Completely Honest ‘Sunday Routine’ Activities

Congratulations, Vanessa Bayer. In addition to having the best damn Rachel from Friends impression I’ve ever heard, you’re the only honest person in the New York Times’ Sunday Routine feature. Vanessa orders in food, catches up on her DVR, naps meditates, and earned her very own New York times headline calling her ‘very lazy.’

If this sounds unexceptional to you, you probably aren’t a dedicated hate-reader of The Sunday Routine. For the past several years, famous, accomplished, or upwardly mobile New Yorkers have chronicled their unrealistically busy Sundays in this feature. I think that by now, it has overtaken the Vows section as the most infuriating – yet perversely entertaining – part of the Times.

Here’s a typical Sunday Routine. It’ll be about, let’s say, Marika and Joel. She’s a costume historian and he’s the C.O.O. of an artisan paper startup. Marika gets up at 5 for sunrise yoga: “as I move through my asanas, the sun warms my heart chakra until I, too, radiate light.”  (Ed. note: she does not.) Meanwhile, Joel goes for a long jog through a neighborhood where people are doing a blue-collar job. He says something supportive but kind of condescending about them. Then Marika and Joel pick up the paper and go back home to read it in bed with some French press coffee that Joel grabbed from the roasters on the way back from his jog. By about 7, the kids start waking up and pile into their bed and they just all hang out together as a family. “This is secretly my favorite time of the whole week,” Marika says. (Ed. note: who was watching the kids during the run and yoga? Trick question. Marika and Joel don’t really do any of this every Sunday. It’s a collection of things they HAVE done before, compiled into one upwardly mobile day.) The whole family enjoys a big crepe breakfast that Joel makes every week. Meanwhile, Marika runs around the corner to pick up a few cartons of cold-pressed juice. By 8:00, it’s time to go to the park, where their two less-smart kids ride European-looking bicycles and their smart kid plays chess with a wise old man who teaches him about life. This is when Marika likes to set up on the grass and practice her watercolors. Before they know it, it’s 9:15 and time to head to the practice of an underprivileged youth jazz ensemble that Joel mentors. Sometimes Marika comes along – she arranges most of the pieces – but other times, she takes the kids to their favorite Japanese movie house. We’re not even at 10 AM yet. It continues like that until Marika and Joel do some “journaling” and collapse into a deep slumber at 11:30PM.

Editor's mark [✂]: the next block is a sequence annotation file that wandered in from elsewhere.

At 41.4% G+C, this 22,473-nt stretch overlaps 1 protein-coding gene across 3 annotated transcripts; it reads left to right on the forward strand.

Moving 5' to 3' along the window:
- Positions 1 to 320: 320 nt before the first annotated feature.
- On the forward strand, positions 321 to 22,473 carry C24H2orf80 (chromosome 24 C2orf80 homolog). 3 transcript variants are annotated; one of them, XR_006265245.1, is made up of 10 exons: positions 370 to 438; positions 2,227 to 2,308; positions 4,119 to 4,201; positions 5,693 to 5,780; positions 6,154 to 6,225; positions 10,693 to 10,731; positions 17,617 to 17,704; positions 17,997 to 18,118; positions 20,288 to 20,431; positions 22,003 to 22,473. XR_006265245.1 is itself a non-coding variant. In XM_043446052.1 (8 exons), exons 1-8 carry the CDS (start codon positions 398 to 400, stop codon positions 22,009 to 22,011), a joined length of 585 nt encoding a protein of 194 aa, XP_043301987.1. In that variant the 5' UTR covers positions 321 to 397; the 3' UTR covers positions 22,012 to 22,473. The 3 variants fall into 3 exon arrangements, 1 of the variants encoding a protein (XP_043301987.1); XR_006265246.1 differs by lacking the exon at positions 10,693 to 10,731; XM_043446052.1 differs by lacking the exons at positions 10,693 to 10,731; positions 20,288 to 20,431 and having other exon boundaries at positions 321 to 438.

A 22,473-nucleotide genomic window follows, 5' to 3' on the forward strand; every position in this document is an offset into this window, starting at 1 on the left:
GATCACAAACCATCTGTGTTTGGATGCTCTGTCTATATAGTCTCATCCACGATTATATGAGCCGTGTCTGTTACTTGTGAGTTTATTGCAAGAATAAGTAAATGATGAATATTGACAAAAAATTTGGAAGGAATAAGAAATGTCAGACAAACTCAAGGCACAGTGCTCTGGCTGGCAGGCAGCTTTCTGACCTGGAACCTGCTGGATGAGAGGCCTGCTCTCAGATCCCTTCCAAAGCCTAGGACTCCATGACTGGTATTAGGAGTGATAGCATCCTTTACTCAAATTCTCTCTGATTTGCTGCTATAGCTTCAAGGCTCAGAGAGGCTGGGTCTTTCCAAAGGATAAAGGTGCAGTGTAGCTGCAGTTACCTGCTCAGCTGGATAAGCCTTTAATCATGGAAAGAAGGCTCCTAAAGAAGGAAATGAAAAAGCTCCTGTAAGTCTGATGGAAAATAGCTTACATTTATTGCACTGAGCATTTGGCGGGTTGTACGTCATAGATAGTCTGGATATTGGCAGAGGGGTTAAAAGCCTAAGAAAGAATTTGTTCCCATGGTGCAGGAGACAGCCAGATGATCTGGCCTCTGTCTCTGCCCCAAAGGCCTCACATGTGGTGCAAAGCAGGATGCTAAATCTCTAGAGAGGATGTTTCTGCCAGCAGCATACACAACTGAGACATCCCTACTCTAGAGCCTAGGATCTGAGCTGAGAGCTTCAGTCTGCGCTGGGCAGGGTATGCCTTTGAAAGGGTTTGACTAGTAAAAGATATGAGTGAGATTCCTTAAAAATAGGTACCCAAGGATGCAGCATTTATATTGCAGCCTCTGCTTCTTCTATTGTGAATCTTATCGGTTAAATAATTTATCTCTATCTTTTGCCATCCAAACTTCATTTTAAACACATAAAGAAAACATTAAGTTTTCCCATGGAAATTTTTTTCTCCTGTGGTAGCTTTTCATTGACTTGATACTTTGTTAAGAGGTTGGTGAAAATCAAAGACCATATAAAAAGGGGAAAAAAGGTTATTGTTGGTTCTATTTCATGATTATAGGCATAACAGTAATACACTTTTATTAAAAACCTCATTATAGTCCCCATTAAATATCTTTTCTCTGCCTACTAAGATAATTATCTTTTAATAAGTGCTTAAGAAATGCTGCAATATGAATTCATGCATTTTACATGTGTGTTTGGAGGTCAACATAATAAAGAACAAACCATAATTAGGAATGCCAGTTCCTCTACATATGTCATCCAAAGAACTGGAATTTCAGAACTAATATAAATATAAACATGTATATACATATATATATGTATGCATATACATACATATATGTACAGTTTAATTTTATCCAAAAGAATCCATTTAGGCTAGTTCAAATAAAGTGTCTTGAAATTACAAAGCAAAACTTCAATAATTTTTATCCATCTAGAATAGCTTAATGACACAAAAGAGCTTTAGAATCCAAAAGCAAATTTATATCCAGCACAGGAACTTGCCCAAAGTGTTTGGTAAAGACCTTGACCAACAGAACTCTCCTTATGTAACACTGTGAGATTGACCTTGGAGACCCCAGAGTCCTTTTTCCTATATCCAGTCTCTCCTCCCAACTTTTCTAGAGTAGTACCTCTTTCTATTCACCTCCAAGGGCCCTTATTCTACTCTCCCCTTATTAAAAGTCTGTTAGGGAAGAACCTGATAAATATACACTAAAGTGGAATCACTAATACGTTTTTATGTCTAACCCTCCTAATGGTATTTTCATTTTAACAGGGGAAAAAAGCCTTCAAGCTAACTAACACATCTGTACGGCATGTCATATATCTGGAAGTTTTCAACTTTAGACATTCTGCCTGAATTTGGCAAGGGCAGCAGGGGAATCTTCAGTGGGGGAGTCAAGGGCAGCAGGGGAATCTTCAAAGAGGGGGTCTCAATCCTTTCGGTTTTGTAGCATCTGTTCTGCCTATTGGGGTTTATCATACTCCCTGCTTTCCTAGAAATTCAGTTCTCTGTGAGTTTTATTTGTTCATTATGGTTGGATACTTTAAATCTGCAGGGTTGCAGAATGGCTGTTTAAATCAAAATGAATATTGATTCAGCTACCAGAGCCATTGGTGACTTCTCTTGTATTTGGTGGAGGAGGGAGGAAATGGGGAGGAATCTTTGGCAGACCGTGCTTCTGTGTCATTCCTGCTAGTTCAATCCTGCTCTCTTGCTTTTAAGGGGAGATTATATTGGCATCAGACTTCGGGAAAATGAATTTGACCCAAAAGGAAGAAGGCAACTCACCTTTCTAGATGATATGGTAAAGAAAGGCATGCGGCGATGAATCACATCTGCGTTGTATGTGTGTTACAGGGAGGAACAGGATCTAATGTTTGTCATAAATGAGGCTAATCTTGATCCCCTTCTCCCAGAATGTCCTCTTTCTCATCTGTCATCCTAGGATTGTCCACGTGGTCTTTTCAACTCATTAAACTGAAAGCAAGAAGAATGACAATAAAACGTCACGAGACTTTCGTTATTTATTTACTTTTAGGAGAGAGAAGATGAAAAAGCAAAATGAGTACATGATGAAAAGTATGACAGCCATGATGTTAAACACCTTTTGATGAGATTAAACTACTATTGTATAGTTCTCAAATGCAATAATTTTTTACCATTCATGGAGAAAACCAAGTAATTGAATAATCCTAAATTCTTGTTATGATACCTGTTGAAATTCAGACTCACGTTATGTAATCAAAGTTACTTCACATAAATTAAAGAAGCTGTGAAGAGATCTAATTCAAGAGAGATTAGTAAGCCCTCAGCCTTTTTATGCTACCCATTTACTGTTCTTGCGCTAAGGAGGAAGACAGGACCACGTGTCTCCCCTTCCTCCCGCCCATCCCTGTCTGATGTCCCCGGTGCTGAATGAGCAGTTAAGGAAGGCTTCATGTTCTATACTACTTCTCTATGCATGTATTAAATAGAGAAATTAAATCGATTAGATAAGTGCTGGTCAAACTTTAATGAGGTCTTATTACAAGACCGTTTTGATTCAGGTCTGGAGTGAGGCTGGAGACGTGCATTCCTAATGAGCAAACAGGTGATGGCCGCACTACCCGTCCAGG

I like my Sundays to be a little productive, plus I’m terrible at sitting still for more than 20 minutes, but I’ve never shoehorned so much into my Sunday routine. But if you told me you did any of the following Sunday activities on the regular, I’d believe you:

  • Cleaning. Because even though we all know we’re supposed to do one or two tasks every day so we never have to do a dedicated cleaning session, that never happens and all of a sudden my living room is coated in a thick blanket of dog hair (poor thing, I don’t know how she isn’t bald) and cat hair (total jerk, pretty sure she’s figured out how to shed on purpose).